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What is the Google Quality Score?

Jon Bennion

Jon Bennion | December 15, 2020 |

25 min read

If you’re investing in pay per click campaigns, there’s one thing you need to nail for success: Google Quality Score. 

Tons of advertisers are vying for top ad positions in Google for the same keywords. So how does Google decide which ads rank where, in what position and at what price?

That’s where Google Quality Score comes into play.

Quality score is the one thing that has the final word on where your ads will be positioned and what you’ll spend compared to competitors. Get this right and you can create winning Google Ad campaigns with a higher ROI and lower cost per conversion. 

Why does Google use Quality Score, how do they work out the score, and how can you improve your Google Ads Quality Score?

Let’s dive in.

What is the Google Quality Score?

Quality Score is Google’s rating system for ads. They score quality of your ad campaign from 1 to 10 based on three major factors:

  • Expected Click-Through Rate (CTR): How likely is a searcher to click on your ad when it’s shown for the keyword they search for?

  • Ad Relevance: How well does the ad match your keywords? 

  • Landing Page Experience: Does the landing page match the ad, and is it easy to use? 

A quality score of 1 represents low ad relevance and quality, while a quality score of 10 represents the highest ad relevance and quality.

Quality Score is an evolution from the days when Google would use click through rate to determine if a keyword was low relevance, or if advertisers should pay more for a keyword to get a good ad rank.

Now, it uses machine learning to rate ad relevance and landing page experience when determining the expected click through rate. Expected CTR is Google’s estimation of the rate viewers will click through from your ads to your landing page. It's a prediction - not the same as the actual click-through rates shown in the "CTR" column of your Google Ads account.

In calculating Expected CTR, Google scores how well your keyword has performed historically, based on your ad position. Your keyword can be assigned a rating of above average, average or below average, using only the exact match keyword.

The good news?

You can influence all of these factors to boost your quality scores, improve your CTR, and improve your campaigns' performance.

How Google ad auctions work

To get the best results from your ad campaign and drive down your cost per click, you need to understand how the Google ad auction works.

Google doesn't rely on Quality Score alone to rank your ads. There are three factors:

  • Ad Rank

  • Maximum Bid

  • Quality Score

It uses your quality score alongside your maximum bid, which is the most you are willing to spend per click for each keyword,  to determine how often an ad shows, position on the page, and what you pay per click.

Just to confuse things, the cost per click you pay is influenced by your closest competitor’s ad rank, maximum bid for each keyword, and Quality Score. So if they have a good ad rank and Quality Score, yours needs to be even better.

Why Quality Score matters

Three words: return on investment.

Google rewards its advertisers with high Quality Scores by giving them lower costs and better ad rank. The reason is simple - Google wants to ensure its users have the best experience. That means showing them the most relevant and useful results, right down to your ad and landing page.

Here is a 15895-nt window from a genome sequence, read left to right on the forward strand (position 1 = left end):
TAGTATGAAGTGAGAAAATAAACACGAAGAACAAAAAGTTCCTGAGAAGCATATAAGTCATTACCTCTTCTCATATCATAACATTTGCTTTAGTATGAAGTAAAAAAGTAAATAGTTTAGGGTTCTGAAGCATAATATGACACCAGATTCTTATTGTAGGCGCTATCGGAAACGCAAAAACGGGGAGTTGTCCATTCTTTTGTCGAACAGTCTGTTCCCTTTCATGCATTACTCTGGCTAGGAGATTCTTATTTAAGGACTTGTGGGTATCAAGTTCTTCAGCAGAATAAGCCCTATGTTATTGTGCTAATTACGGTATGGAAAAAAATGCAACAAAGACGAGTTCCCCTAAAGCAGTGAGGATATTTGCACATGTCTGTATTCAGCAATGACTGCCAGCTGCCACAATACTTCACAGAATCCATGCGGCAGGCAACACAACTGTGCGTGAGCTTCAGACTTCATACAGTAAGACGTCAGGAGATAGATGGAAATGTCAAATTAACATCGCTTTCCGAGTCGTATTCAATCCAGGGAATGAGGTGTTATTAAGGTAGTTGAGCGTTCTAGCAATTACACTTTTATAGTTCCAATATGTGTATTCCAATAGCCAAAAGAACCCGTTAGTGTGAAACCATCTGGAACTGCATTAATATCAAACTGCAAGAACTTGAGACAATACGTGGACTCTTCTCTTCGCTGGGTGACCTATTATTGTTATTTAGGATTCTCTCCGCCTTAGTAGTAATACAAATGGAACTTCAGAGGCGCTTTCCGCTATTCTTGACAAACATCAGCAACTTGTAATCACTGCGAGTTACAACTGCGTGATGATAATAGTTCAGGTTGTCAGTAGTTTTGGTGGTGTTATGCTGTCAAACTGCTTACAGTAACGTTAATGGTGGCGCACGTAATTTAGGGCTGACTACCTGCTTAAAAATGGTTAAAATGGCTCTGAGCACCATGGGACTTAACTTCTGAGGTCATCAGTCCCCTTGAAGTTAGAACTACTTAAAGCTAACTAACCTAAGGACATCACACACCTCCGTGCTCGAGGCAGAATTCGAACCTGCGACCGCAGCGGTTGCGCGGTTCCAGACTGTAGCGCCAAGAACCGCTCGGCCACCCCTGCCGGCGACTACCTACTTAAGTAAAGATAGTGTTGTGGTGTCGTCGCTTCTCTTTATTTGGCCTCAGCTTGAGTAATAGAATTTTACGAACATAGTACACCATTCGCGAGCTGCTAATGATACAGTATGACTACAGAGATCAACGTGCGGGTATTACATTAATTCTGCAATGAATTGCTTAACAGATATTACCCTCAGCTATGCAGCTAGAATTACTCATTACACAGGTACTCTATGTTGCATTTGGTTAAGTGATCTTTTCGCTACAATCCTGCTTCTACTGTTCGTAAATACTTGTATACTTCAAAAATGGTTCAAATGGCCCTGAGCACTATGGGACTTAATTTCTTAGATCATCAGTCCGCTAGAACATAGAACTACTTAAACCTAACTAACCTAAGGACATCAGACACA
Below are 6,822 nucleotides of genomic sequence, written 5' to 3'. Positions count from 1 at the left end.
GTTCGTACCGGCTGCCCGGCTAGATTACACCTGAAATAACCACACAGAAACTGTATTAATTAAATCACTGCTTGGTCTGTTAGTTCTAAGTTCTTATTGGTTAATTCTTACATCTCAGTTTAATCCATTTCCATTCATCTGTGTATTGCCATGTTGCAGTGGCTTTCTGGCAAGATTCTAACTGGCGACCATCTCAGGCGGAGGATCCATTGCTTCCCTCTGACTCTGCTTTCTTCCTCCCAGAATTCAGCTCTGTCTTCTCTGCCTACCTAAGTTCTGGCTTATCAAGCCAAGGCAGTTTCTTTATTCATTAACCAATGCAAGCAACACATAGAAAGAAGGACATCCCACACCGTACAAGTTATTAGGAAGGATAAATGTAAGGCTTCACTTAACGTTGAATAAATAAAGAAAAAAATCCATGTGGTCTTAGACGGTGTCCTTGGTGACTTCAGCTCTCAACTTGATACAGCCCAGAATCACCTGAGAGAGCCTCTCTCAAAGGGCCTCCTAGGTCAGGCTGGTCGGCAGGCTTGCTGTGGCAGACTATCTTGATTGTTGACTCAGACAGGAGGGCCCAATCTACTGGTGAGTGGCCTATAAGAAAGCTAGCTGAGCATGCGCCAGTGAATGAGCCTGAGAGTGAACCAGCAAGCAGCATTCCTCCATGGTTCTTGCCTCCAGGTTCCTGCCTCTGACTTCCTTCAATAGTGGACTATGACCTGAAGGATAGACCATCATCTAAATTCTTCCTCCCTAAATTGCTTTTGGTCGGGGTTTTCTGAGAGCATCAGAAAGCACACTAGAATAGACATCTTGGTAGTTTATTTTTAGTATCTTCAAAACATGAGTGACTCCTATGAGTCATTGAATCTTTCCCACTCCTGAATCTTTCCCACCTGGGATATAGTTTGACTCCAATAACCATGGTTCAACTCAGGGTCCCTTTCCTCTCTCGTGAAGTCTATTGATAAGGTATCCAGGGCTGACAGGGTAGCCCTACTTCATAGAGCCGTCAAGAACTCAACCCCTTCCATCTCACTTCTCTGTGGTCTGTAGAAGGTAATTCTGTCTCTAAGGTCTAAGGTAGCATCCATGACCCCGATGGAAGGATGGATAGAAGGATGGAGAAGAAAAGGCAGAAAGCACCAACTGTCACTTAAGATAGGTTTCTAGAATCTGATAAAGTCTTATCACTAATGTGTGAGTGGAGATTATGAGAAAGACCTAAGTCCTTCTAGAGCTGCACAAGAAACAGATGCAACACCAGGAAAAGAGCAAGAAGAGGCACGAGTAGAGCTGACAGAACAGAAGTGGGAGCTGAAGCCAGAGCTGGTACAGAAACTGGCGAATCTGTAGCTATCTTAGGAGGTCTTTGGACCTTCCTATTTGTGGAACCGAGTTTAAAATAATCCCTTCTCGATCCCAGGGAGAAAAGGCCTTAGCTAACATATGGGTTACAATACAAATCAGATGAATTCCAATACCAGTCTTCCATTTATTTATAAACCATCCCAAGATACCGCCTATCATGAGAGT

Using the Quality Score helps them make sure they deliver on their mission, so they reward those advertisers who get it right.

Advertisers with high quality scores can bid lower than their competitors with low quality scores and get higher ad positions in the search engine results pages.

So, you can actually get ahead of your competitors even if they have a bigger ad account and can bid more for keywords.

Here's another reason focusing on your Quality Score is essential: it helps you drive serious revenue results through search ads.

Your ad’s Quality Score has a direct impact on your campaign ROI.

The higher your Quality Score, the more people will see your ads and the more people who will click through - giving you a higher CTR but for a lower cost per click. Simple!

Image credit: AdEspresso
 

Focus your efforts on improving your ads and landing pages, boost your Quality Scores, and significantly improve your cost per click.

How to check your Quality Score?

  1. Go to your Google Ads account

  2. In your account, select the campaign you want to check.

  3. Click on Keywords > Columns > Modify columns > Qual. Score

  4. Select the measurements you want to see in your statistics table i.e. Landing Page Exper, Exp, CTR Measures, and Ad Relevance. 

  5. Click Save

In your account, you should see something like this:

Image Credit: Google

Why is relevancy so important?

Relevancy is really the most important factor in your Google Ads Quality Score. The better your keywords and copy match in your ads and landing pages, the higher your Quality Scores.

There are two big reasons relevancy is important to Google.

1) They want to show people the most relevant and useful results when they search for specific keywords, which means quality ads.

2) They want to drive their own revenue through advertising. The better the advertisers do, the more likely they will spend big dollars on Google Ads.

For Google, a higher quality score indicates an alignment between consumers and marketers. It shows the search engine that you've done your research, you know whom you want to talk to, and you're speaking to them in the exact way they search on Google.

How to improve Quality Score